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I really liked this selection of vintage-style oilcloth yardage, but just couldn’t get in the mood to make a tablecloth.

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They do have a nice selection of fabrics for both basic garment sewing and high-end dress-making, as well as some quality suit fabrics and designer fabrics, like this brocade from Anna Sui.

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While I was there, I picked up supplies for my next project, which is to make a Claire McCardell dress and bolero jacket from this 50s Spadea pattern.

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This style of Grecian-inspired design, with long adjustable strings cinching the waist, is a recurring theme in McCardell’s collections, and in fact there’s a black rayon version in the Metropolitan Museum’s Costume Institute collection.

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(Claire McCardell Dress in the Metropolitan Museum Costume Institute’s Collection)

Though this style may look familiar now, the dart-free, adjustable-waist concept pioneered by McCardell was radical in its time.

I’ve written in the past about how the Spadea pattern company took existing garments that were being sold in stores, deconstructed them, and drafted patterns from the pieces. So by using this pattern, I should be able to create a clone of the dress in the Met. Here’s a brief history of the Spadea company, written by Lizzie of The Vintage Traveler blog: (Article about Spadea Patterns)

The pattern has a matching bolero, and in researching McCardell, I found this description of the outfit in an ad: “Evening Elegance: black crinkle-crepe sheath, red and black reversible jacket, $55.” Sounds great, huh? I’ve also seen modified versions of this dress in wool jersey, another McCardell signature.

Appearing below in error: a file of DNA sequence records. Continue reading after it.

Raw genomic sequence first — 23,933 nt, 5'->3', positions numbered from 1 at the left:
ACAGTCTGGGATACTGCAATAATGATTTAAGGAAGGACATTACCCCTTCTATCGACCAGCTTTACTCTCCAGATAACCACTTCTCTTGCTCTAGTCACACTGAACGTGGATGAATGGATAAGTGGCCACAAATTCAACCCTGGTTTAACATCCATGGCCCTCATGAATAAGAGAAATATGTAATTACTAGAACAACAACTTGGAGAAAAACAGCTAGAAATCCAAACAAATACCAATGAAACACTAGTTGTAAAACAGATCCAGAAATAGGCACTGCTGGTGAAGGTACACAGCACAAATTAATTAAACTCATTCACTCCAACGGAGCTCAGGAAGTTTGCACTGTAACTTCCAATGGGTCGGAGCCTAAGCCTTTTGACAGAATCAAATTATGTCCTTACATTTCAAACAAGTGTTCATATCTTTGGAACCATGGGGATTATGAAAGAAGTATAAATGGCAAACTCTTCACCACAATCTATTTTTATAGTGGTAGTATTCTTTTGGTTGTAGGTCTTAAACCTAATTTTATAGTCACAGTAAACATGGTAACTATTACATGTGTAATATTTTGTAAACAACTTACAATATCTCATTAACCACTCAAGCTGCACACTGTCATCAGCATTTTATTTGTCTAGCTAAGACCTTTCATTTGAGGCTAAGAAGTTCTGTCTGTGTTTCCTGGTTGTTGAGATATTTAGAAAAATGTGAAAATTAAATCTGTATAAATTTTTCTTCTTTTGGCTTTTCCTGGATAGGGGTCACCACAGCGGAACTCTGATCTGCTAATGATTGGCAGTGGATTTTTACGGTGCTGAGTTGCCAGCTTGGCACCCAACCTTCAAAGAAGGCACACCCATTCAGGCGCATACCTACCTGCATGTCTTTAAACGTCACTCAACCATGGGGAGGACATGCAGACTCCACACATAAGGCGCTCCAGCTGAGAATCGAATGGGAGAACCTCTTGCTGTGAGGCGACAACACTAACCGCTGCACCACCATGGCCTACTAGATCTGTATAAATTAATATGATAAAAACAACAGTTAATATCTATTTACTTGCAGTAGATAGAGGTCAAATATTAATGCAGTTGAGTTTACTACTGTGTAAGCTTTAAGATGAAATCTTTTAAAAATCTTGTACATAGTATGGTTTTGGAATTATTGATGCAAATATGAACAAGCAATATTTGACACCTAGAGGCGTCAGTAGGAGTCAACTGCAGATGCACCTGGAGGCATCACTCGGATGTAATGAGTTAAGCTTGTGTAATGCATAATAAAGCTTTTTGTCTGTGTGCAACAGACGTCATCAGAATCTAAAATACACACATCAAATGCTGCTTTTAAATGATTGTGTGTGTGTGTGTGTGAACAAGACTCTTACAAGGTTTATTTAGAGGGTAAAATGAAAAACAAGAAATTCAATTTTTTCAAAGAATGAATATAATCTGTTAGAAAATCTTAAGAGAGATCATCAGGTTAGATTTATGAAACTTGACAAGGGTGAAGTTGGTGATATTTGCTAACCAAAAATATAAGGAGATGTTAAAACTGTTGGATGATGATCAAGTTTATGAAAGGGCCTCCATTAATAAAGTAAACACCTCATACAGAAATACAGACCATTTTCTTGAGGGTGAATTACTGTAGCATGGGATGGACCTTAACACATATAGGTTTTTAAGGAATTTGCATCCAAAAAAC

So if all goes well, I’ll be putting together this dress from black merino jersey bought during my mad dash through The Fabric Store in L.A., (L.A. Fabric Stores), and lining the bolero with the red wool jersey I just bought at G Street Fabrics.

And the dress will be worn by…my sister?!?! No fair!

Well, here’s what we’re cooking up.

I’ve mentioned before that my sister, Janet Eilber, is the artistic director of the Martha Graham Center of Contemporary Dance, AKA The Martha Graham Dance Company. You can peruse Janet’s impressive bio here.

Like McCardell, Martha Graham knew her way around a length of jersey, and one of her most famous dances, Lamentation, is danced entirely inside a jersey tube. Graham used the fabric to give the feeling of “stretching in your own skin” from grief. Janet also told me that Martha designed many of her own costumes, via draping.

I’ve always thought that Claire McCardell’s designs, which use a recurring set of pared-down “American Look” elements, have a lot in common with Martha Graham’s spare choreography, which uses a recurring language of movement to reveal the emotional core of the dances.

So, when my sis told me that she would be speaking at the upcoming DANCE & FASHION (!!) exhibit held by the Museum at the Fashion Institute of Technology in New York, and that she needed a dress to wear, I said “have I got a designer for you!”